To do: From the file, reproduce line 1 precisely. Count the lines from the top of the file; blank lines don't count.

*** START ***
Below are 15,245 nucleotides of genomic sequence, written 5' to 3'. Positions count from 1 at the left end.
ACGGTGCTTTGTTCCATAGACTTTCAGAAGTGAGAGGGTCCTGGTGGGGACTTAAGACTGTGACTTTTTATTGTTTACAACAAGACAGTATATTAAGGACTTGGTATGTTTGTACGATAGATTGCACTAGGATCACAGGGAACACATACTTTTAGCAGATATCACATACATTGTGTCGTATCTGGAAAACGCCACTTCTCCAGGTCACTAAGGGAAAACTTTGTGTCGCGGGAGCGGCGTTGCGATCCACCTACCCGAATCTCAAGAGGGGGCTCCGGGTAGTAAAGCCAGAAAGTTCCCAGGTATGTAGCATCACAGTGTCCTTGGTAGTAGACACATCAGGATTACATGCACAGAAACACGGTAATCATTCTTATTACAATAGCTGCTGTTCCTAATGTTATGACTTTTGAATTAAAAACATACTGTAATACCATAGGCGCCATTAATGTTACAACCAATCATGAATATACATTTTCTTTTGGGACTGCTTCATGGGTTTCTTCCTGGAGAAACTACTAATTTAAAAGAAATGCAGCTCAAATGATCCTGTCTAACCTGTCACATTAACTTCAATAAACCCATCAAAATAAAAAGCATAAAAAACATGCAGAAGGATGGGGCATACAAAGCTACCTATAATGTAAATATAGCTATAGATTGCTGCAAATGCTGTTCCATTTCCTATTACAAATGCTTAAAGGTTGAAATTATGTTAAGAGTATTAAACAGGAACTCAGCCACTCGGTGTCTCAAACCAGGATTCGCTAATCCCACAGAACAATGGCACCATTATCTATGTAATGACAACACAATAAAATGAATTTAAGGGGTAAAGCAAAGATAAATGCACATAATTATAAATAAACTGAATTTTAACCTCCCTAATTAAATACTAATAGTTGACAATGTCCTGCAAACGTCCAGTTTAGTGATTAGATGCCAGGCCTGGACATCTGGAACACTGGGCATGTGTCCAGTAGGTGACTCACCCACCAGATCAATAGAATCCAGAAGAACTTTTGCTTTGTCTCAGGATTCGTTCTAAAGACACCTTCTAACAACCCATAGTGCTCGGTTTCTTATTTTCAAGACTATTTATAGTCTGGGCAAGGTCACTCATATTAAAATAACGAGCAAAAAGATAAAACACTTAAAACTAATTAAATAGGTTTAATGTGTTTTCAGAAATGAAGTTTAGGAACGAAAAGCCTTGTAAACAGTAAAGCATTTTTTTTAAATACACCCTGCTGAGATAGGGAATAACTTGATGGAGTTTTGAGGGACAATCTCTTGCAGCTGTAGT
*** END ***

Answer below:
Below are 15,245 nucleotides of genomic sequence, written 5' to 3'. Positions count from 1 at the left end.